The Shoe Incident

December 15, 2008

Most of the Egyptians I have spoken with today, despite the fact that they either strongly dislike or hate President Bush, did not think what happened at the press conference yesterday was appropriate. In fact, the majority of them said it was “ayb,” or shameful that an Iraqi reporter threw his shoes at the President.

In Egyptian and other Middle Eastern cultures, the bottom of one’s shoe is an extremely dirty thing. No pun intended. Showing the bottom of one’s shoe is considered insulting, so people here do not often cross their legs lest they show the bottom of their shoes. Slapping or hitting someone on the back of the neck is also a very nasty insult, and likely to lead to a serious streetfight. But the worse is probably hitting someone on the back of the neck with one’ shoe, or throwing one’s shoe at someone, which is kind of a combination of the two because one is not only attacking someone else, but with one’s shoe, no less.

I found this interesting because I would not have been surprised had a lot of people supported the reporter’s actions. I get the sense that people here appreciate when someone stands up to the US, especially to President Bush, even if it is just symbolically (or even if they miss). Not necessarily because they hate the US, but because from the other side, it probably seems like the US is a bit of a bully sometimes.

So the fact that this cultural norm overrode this common feeling I thought was interesting. I think most people saw through the pettiness of that action, despite what they think about the American President or the War in Iraq.

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The Same 20 Questions

November 19, 2008

If you were an American wandering the streets of Cairo these days, you might be asked the following questions upon meeting Egyptians:

1. Where are you from?
2. What is your religion?
3. What is your name?
4. What do you think of Obama?
5. What do you think of Israel?
6. What do you think of Bush?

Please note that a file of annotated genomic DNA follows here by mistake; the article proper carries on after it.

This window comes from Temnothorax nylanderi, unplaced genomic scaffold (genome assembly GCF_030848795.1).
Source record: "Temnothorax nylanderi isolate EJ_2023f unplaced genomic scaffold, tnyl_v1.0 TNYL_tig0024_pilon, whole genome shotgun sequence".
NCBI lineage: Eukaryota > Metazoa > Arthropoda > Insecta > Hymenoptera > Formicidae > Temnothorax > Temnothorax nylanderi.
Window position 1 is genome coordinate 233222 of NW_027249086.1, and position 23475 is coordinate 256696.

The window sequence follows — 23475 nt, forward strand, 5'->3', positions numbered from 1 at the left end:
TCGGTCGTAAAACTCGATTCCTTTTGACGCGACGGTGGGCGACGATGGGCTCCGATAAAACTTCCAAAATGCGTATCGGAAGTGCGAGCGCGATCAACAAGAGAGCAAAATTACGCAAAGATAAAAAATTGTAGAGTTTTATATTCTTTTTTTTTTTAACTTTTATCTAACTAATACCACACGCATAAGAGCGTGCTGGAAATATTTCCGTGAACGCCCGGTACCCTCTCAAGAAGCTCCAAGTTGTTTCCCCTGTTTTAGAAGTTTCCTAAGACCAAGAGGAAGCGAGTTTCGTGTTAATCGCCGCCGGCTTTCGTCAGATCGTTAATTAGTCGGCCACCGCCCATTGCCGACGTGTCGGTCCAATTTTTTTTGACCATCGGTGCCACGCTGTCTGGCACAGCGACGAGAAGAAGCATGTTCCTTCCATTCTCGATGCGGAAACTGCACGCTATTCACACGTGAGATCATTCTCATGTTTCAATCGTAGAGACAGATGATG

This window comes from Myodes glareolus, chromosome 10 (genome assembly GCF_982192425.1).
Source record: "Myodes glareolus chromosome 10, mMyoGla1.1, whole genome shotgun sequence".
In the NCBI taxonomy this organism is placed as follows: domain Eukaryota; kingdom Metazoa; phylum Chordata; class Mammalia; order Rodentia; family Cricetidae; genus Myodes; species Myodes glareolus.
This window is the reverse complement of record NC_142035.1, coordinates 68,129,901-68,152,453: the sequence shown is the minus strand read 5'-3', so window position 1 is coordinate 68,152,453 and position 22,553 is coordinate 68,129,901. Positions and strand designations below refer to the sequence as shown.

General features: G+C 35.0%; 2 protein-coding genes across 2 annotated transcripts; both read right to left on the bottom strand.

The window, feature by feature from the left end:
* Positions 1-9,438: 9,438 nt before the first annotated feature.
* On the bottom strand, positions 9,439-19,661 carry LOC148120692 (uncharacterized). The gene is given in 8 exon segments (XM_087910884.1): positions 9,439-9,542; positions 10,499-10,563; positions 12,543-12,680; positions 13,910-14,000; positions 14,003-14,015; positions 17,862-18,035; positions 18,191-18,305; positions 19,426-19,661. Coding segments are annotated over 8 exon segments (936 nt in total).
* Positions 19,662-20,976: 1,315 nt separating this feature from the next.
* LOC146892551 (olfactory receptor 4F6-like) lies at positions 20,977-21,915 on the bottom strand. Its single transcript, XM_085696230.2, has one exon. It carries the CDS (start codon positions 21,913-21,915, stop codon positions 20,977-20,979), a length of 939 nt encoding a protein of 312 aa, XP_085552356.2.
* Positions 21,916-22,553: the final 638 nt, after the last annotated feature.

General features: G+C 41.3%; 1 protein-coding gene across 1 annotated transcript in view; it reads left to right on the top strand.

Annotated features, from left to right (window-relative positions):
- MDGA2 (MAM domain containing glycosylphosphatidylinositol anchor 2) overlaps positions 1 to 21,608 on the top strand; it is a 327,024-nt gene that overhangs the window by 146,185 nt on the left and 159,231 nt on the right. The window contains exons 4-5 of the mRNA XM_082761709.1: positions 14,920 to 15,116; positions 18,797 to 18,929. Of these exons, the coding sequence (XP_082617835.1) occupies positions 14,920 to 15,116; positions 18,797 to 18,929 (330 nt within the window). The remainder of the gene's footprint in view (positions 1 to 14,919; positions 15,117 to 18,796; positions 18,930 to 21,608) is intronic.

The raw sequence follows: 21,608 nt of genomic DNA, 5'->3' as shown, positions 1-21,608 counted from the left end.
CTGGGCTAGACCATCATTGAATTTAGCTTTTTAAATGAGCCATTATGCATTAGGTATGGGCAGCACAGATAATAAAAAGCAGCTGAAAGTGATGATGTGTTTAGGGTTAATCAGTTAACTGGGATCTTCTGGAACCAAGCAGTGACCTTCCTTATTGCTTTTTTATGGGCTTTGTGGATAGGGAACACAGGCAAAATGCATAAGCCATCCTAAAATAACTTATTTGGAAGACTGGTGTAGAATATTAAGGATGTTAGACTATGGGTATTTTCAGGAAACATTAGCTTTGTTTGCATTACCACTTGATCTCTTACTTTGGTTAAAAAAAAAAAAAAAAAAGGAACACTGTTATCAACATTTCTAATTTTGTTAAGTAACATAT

7. What do you think about the invasion of Iraq?
8. Can you teach me English?


Saddam and America

September 17, 2008

I’ve just bought a copy of a book that has been prominently displayed at my local bookshop for the past few weeks. Because it has a free video CD that comes with it, I just couldn’t resist. The book is titled “Saddam was Not Executed,” and it is by an Egyptian author named Anis Al-Deghidy. The book is in Arabic, but here is a picture of its English cover:


I don’t know anything about the book yet other than the fact that the guy in the store told me it is very popular. I asked him if he thought Saddam was still alive, and when I asked where he thought he might be, he gave me an answer along the lines of “Saddam surrendered Iraq to America…he is under American protection.”

I then went next door to buy my food staples, which by the way include whole wheat bread, cheddar cheese, orange juice, Ritz crackers, ice cream, and bad Egytian potato chips. I also make salad sometimes, so don’t worry.

I showed the cashier my newly purchased literary masterpiece and he said “yes, Saddam was not killed. Saddam is good. America made Saddam, and then he stood up to them.” He wouldn’t really get into it any further than that, but as I walked outside, my roommate was finishing a conversation which apparently began with one of the grocery store workers telling my roommate that he had a German-Jewish friend. Neither of us are sure where that information came from, but regardless it led to him telling us how all people are the same, whether Muslim, Christian, or Jew, and that we all go through the same things in life. For example, America was nothing, and now it is powerful. Egypt, too, was nothing, and then it was powerful, and now it is nothing again. He was very nice, and we couldn’t really disagree with him, and despite the fact that I sometimes wonder how genuine these kumbaya street discussions are, it left me with a good feeling. We wished him a happy Ramadan and walked home.